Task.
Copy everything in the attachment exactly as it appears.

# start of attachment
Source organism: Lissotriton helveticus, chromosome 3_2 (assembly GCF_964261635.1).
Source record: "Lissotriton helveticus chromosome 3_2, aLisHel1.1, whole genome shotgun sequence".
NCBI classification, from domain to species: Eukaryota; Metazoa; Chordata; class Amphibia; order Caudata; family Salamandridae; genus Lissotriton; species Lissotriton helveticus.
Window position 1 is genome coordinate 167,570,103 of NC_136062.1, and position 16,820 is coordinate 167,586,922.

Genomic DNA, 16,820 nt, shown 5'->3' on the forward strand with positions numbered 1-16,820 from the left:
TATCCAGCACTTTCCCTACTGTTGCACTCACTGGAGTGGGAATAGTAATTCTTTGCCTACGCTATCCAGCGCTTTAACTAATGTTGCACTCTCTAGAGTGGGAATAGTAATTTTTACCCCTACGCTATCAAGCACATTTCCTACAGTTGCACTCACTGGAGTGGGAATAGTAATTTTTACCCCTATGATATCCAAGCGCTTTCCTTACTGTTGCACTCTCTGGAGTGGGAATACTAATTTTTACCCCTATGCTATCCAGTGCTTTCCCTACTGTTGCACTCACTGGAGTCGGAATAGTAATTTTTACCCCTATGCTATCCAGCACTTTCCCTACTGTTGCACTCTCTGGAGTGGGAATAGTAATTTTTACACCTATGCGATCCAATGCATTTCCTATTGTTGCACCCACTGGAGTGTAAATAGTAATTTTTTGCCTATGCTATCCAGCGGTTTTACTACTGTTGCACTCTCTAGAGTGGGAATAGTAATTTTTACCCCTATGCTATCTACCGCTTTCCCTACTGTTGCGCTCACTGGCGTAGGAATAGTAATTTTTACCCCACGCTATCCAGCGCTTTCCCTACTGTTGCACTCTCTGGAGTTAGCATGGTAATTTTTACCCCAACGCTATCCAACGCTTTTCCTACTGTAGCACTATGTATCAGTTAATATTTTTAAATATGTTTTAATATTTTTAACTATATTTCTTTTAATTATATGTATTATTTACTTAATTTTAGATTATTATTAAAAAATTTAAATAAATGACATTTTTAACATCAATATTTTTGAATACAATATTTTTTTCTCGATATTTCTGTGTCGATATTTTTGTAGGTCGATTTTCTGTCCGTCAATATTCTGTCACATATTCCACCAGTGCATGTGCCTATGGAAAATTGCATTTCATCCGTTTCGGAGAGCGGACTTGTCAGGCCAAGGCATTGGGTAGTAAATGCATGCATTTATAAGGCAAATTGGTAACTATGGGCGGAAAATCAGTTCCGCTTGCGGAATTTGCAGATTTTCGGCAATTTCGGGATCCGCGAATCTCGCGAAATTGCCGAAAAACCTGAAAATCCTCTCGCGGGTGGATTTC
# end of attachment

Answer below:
Source organism: Lissotriton helveticus, chromosome 3_2 (assembly GCF_964261635.1).
Source record: "Lissotriton helveticus chromosome 3_2, aLisHel1.1, whole genome shotgun sequence".
NCBI classification, from domain to species: Eukaryota; Metazoa; Chordata; class Amphibia; order Caudata; family Salamandridae; genus Lissotriton; species Lissotriton helveticus.
Window position 1 is genome coordinate 167,570,103 of NC_136062.1, and position 16,820 is coordinate 167,586,922.

Genomic DNA, 16,820 nt, shown 5'->3' on the forward strand with positions numbered 1-16,820 from the left:
TATCCAGCACTTTCCCTACTGTTGCACTCACTGGAGTGGGAATAGTAATTCTTTGCCTACGCTATCCAGCGCTTTAACTAATGTTGCACTCTCTAGAGTGGGAATAGTAATTTTTACCCCTACGCTATCAAGCACATTTCCTACAGTTGCACTCACTGGAGTGGGAATAGTAATTTTTACCCCTATGATATCCAAGCGCTTTCCTTACTGTTGCACTCTCTGGAGTGGGAATACTAATTTTTACCCCTATGCTATCCAGTGCTTTCCCTACTGTTGCACTCACTGGAGTCGGAATAGTAATTTTTACCCCTATGCTATCCAGCACTTTCCCTACTGTTGCACTCTCTGGAGTGGGAATAGTAATTTTTACACCTATGCGATCCAATGCATTTCCTATTGTTGCACCCACTGGAGTGTAAATAGTAATTTTTTGCCTATGCTATCCAGCGGTTTTACTACTGTTGCACTCTCTAGAGTGGGAATAGTAATTTTTACCCCTATGCTATCTACCGCTTTCCCTACTGTTGCGCTCACTGGCGTAGGAATAGTAATTTTTACCCCACGCTATCCAGCGCTTTCCCTACTGTTGCACTCTCTGGAGTTAGCATGGTAATTTTTACCCCAACGCTATCCAACGCTTTTCCTACTGTAGCACTATGTATCAGTTAATATTTTTAAATATGTTTTAATATTTTTAACTATATTTCTTTTAATTATATGTATTATTTACTTAATTTTAGATTATTATTAAAAAATTTAAATAAATGACATTTTTAACATCAATATTTTTGAATACAATATTTTTTTCTCGATATTTCTGTGTCGATATTTTTGTAGGTCGATTTTCTGTCCGTCAATATTCTGTCACATATTCCACCAGTGCATGTGCCTATGGAAAATTGCATTTCATCCGTTTCGGAGAGCGGACTTGTCAGGCCAAGGCATTGGGTAGTAAATGCATGCATTTATAAGGCAAATTGGTAACTATGGGCGGAAAATCAGTTCCGCTTGCGGAATTTGCAGATTTTCGGCAATTTCGGGATCCGCGAATCTCGCGAAATTGCCGAAAAACCTGAAAATCCTCTCGCGGGTGGATTTC